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Peggy Sue + Eyes & No Eyes – Broadcast, Glasgow 10/04/14

Peggy Sue + Eyes & No Eyes – Broadcast, Glasgow 10/04/14

11 April 2014, 13:00 | Written by Andrew Hannah

I enter Broadcast’s dark basement right at the beginning of Eyes & No Eyes’ set; I’m completely new to the Brighton four-piece of drums, guitar, bass and cello and as they begin I’m first put in mind of The Dirty Three, then the orchestral punk of Dischord’s Smart Went Crazy, before the band finally settles into a kind of structured post-punk meets folk sound, a little like Do Make Say Think with vocals perhaps. At any rate, guitarist and singer Tristram Bawtree is in possession of a lovely voice and excellent, skeletal guitar lines (which are beefed up by willingness to experiment – and hunch over pedals – on the part of all four members) on a handful of songs that really do point to a promising future.

I’m going to talk about Peggy Sue’s astonishing cover of “Hit The Road Jack” for a bit. Why? Well aside from it being the hottest damn thing I’ve seen in a long time, it also serves as a way into understanding the band, how Rosa Slade and Katy Young work as vocalists and the importance of voice in the literal sense (the band told this publication about exploring traditional backing vocals for latest album Choir of Echoes in a recent interview) but also in a personal sense.

It’s an a cappella version, with Slade and Young taking on the Ray Charles and Margie Hendricks roles but transforming it from its comic roots to something more serious, dark and empowering. As the vocalists trade verses, they also make use of loops so by the end they’re singing over a choir of Peggy Sues. But it’s not overpowering; Slade and, in particular, Young have an incredible clarity of tone and power in their voices that draws from folk, blues and gospel and while some critics say the band don’t always get that power on record, I disagree. It’s just that the intensity increases when it comes to playing live. I could go on about “Hit The Road Jack” for the rest of this review but I’ll refrain…but if you can find a recording of it anywhere, I urge you to listen.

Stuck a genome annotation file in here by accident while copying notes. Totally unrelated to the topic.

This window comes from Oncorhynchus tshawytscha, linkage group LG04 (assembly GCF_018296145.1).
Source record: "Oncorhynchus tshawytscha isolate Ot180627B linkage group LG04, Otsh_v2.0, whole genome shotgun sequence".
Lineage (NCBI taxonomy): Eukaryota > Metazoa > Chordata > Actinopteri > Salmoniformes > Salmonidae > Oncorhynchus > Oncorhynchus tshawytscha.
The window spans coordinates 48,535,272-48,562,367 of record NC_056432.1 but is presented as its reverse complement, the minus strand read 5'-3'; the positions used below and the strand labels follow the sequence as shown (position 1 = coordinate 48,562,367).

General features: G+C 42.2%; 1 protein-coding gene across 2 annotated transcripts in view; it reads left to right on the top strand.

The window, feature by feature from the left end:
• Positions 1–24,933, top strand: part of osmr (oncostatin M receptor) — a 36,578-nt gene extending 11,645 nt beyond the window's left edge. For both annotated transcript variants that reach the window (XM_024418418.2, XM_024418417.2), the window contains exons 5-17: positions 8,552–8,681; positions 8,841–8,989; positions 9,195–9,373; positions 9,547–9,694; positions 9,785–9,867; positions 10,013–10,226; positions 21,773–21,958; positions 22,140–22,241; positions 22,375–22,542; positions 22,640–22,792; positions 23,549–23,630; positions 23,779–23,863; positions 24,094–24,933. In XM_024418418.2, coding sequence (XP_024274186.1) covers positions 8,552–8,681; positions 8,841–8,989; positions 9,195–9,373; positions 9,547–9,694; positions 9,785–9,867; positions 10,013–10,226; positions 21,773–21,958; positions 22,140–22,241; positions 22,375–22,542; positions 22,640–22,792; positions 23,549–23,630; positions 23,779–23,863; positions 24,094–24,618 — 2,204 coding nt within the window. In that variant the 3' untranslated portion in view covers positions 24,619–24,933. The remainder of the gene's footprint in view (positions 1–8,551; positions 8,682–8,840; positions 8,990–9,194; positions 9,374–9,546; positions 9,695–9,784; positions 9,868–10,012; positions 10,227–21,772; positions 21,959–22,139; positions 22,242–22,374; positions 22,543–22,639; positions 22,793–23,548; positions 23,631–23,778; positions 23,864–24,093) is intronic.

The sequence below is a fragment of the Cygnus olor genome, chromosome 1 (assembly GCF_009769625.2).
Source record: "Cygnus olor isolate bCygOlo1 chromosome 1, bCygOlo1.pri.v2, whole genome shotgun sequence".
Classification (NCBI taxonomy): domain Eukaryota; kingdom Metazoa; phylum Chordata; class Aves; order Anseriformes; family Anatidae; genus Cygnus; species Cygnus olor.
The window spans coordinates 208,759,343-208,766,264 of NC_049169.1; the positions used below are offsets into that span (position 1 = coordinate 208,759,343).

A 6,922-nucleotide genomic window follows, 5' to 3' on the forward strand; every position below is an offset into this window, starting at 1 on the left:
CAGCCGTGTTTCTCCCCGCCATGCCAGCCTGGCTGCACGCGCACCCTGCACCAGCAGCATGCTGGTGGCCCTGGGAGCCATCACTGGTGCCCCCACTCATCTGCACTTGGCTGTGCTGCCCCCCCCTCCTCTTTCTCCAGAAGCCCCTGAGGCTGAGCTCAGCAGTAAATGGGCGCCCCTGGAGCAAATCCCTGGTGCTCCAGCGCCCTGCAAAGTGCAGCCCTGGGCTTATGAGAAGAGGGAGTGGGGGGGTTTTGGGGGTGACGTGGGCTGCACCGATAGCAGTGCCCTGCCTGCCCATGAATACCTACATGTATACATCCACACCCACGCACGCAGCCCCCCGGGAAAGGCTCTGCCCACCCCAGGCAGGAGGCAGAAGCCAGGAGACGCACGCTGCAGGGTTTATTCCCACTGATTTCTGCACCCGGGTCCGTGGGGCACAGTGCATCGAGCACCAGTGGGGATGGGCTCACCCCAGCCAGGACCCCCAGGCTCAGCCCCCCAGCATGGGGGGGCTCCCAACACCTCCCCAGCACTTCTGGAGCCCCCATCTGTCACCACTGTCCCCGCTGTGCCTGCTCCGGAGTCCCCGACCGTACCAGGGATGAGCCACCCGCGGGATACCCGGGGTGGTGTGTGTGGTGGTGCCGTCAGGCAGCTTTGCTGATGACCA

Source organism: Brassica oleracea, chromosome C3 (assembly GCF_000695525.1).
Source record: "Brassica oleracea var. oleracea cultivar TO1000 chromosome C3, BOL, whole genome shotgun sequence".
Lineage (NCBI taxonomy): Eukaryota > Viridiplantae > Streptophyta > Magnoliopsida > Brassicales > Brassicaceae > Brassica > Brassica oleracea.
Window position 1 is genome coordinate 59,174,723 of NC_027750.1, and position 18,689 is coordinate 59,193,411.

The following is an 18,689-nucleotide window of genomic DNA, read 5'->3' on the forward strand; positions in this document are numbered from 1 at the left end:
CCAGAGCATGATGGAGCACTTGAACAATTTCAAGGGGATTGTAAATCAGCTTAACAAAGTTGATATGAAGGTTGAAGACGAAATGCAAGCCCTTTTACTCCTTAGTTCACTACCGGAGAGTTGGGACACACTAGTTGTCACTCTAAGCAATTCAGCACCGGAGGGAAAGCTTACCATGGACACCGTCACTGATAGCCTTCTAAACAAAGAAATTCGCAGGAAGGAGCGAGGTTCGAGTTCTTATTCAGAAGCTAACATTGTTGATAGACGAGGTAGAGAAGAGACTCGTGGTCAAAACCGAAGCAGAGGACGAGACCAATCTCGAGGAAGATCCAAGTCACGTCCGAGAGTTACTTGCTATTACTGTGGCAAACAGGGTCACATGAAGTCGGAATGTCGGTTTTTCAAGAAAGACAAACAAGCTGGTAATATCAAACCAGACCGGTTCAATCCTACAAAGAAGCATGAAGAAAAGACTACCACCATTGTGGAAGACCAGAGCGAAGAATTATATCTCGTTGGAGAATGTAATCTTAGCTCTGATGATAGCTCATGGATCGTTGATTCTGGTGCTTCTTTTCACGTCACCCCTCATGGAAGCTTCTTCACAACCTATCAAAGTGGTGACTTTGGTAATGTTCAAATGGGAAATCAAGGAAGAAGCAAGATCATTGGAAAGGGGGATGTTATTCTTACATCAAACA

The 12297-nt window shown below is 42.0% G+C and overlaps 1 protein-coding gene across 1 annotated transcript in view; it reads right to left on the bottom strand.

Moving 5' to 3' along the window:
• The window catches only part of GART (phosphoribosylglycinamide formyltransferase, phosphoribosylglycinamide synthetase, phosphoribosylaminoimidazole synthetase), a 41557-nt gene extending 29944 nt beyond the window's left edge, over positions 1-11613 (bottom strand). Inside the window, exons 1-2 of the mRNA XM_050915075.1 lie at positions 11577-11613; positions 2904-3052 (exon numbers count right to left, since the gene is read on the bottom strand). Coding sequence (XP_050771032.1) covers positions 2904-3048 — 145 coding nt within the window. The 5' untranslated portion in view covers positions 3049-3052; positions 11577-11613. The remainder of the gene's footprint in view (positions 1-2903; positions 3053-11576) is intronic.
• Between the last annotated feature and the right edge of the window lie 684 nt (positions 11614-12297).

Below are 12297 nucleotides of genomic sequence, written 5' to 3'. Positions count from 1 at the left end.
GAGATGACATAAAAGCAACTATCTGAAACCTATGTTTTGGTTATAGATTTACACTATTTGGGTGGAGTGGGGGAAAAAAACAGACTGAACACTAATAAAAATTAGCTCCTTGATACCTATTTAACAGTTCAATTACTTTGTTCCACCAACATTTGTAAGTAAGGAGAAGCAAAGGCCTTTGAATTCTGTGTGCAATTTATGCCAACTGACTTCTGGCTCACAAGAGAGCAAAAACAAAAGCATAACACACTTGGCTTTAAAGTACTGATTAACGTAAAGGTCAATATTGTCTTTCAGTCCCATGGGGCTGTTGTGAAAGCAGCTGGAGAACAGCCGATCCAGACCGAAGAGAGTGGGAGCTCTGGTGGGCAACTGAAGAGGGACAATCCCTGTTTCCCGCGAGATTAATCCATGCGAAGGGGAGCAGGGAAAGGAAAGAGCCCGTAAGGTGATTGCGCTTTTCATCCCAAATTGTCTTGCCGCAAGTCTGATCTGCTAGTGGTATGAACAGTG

So, elsewhere we get dips back into the back catalogue with a stirring version of “Yo Mama”, from 2010 debut Fossils and Other Phantoms, and a brilliant scattershot reading of “Funeral Beat” powered by excellent drumming from Olly Joyce. We also get a melody-heavy “Idle” which despite the blues gloom shows just how relaxed Peggy Sue has become on Choir of Echoes – looking at Slade and Young onstage it appears so effortless and they also seem very happy to be playing these songs tonight.

Their well-placed confidence in the quality of the new record shows in the closing trio of “Two Shots” (a love song about tonsillitis, we’re told), “The Error of Your Ways” and “Figure of Eight”; expansive, almost joyful (and enhanced by trumpet playing courtesy of Marcus from Eyes & No Eyes) Peggy Sue has left behind the early categorisation of “neo-folk” and some of the contemporaries they were thrown in with around the time they still had the “and the Pirates” name extension to become, pure and simply, a rather brilliant British guitar band. Well, a British guitar band with a pair of vocalists that are as good as any singers you’d care to name…and that’s a powerful combination to have.

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